In the ViewController.swift file, we set the delegate from the web view and from the text field.

func webView(webView: UIWebView, shouldStartLoadWithRequest request: NSURLRequest, navigationType: UIWebViewNavigationType) -> Bool {
  return true

func webViewDidStartLoad(webView: UIWebView) {
  UIApplication.sharedApplication().networkActivityIndicatorVisible = true
func webViewDidFinishLoad(webView: UIWebView) {
  UIApplication.sharedApplication().networkActivityIndicatorVisible = false
func webView(webView: UIWebView, didFailLoadWithError error: NSError) {
  if error.code != NSURLErrorCancelled {
    UIApplication.sharedApplication().networkActivityIndicatorVisible = false
    let alert = UIAlertView(title: "Error", message: 
       error.localizedDescription, delegate: nil, cancelButtonTitle: "OK")

In the delegate for the text field, we are trying to load the URL entered by the user.

func textFieldShouldReturn(textField: UITextField) -> Bool {
  let url = NSURL(string:textField.text)
  if let url = url {
    let request = NSURLRequest(URL: url)
  return true

The buttons in the UI each have one method for going backward and forward, if possible.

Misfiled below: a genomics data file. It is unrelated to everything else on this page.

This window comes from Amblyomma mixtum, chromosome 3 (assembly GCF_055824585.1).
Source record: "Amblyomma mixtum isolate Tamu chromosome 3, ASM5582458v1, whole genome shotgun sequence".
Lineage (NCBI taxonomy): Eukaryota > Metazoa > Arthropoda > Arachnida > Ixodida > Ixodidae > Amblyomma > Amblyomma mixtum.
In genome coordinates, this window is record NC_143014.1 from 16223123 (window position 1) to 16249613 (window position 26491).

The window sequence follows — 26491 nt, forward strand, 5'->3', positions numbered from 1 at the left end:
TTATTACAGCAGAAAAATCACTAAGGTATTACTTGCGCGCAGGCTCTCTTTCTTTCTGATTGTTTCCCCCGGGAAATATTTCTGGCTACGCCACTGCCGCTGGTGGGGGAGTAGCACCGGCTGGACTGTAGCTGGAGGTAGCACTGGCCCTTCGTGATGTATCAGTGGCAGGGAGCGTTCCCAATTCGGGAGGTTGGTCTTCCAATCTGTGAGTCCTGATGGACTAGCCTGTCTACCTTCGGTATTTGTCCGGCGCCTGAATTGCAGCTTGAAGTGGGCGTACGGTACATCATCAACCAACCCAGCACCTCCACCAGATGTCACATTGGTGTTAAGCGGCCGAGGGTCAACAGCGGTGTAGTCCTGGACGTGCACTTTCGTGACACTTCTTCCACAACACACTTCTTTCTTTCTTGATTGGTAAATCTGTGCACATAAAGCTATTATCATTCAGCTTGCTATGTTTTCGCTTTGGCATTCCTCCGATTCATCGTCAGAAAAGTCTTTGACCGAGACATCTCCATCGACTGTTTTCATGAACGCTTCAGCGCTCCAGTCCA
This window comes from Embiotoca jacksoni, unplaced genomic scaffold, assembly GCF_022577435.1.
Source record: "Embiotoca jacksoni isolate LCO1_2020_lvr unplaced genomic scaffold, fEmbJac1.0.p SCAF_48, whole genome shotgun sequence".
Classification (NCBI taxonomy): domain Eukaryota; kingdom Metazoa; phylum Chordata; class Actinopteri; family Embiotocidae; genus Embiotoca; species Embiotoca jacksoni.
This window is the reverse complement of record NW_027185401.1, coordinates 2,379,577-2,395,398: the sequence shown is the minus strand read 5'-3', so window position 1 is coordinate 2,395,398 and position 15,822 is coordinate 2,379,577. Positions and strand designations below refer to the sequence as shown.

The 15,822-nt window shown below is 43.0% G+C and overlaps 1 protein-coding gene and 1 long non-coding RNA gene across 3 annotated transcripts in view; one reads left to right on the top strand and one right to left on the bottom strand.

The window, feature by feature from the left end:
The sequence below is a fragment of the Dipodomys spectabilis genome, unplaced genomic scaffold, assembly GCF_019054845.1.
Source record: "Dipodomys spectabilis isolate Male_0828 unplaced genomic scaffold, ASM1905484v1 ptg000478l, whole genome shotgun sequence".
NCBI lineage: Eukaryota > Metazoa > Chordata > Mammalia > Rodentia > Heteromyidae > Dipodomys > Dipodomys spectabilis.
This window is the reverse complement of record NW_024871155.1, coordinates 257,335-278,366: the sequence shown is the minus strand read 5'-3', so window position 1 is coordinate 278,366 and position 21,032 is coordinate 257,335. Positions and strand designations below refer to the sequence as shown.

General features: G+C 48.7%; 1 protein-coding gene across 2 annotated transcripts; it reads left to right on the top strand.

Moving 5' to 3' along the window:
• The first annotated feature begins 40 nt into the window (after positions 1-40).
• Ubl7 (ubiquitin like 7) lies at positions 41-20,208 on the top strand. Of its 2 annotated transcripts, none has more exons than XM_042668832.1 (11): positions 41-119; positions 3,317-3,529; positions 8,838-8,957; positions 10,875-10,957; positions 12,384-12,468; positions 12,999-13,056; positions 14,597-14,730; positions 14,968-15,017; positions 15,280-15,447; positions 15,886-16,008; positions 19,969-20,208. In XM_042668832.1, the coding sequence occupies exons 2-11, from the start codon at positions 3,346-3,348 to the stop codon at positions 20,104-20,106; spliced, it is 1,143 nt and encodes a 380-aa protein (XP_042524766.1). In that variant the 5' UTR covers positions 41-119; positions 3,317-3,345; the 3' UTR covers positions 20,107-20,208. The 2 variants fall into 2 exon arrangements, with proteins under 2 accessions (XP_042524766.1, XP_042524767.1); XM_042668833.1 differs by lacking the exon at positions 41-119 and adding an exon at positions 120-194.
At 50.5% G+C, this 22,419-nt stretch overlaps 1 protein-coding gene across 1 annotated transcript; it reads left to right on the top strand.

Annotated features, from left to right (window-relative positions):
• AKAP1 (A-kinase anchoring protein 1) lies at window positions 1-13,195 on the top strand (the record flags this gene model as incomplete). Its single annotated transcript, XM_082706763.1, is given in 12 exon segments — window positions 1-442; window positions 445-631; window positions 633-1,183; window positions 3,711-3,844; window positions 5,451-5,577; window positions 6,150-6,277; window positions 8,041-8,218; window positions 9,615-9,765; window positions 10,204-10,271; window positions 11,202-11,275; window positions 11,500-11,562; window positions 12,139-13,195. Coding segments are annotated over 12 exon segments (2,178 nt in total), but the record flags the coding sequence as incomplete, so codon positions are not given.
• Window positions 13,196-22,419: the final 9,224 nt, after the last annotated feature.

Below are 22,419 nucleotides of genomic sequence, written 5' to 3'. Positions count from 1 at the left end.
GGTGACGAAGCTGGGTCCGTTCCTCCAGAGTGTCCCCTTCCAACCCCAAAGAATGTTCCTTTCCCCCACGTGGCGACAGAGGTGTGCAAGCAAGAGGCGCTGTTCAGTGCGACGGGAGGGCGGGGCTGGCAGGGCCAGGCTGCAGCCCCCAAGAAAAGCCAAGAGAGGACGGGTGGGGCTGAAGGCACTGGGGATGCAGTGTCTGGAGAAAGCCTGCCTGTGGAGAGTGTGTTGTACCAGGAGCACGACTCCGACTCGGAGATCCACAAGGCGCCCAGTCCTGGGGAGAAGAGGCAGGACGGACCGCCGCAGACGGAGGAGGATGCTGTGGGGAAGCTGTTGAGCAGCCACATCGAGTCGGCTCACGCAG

@IBAction func onBackTouchUpInside(sender: UIButton) {
  if self.gWebView.canGoBack {
@IBAction func onForwardTouchUpInside(sender: UIButton) {
  if self.gWebView.canGoForward {

To detect if we have an internet connection, I used AFNetworking. This is a great library for working with requests; in this post, I used only its reachability portion. We use the following code to make the text field background red to indicate when there is no internet connection.

AFNetworkReachabilityManager.sharedManager().setReachabilityStatusChangeBlock { (status:AFNetworkReachabilityStatus) -> Void in
  var color:UIColor
  if status == AFNetworkReachabilityStatus.ReachableViaWiFi || 
     status == AFNetworkReachabilityStatus.ReachableViaWWAN {
    color = UIColor.clearColor()
  } else {
    color = UIColor(red: 1, green: 0, blue: 0, alpha: 0.2)
  self.txtAddress.backgroundColor = color

AFNetworking is written in Objective-C, with which Swift can work. To do this, drag and drop the AFNetworkReachabilityManager.h and AFNetworkReachabilityManager.m files into your project. Xcode will prompt you to make a bridging file, Bridging-Header.h which you should agree to by clicking “yes.” In this file, import any Objective-C files you want to use in Swift, such as #import "AFNetworkReachabilityManager.h". Now you can use AFNetworkReachabilityManager in Swift as well.

Next, we will make a class that extends NSURLProtocol and we will override the methods mentioned above. To do this, we want to handle the request in the startLoading method from our custom URLProtocol class. In case we have an internet connection, we ill set our key and execute the request using NSURLSession and NSURLSessionDataTask. The code will look like this:

override func startLoading() {
  if AFNetworkReachabilityManager.sharedManager().reachable {
    var newRequest = self.request.mutableCopy() as! NSMutableURLRequest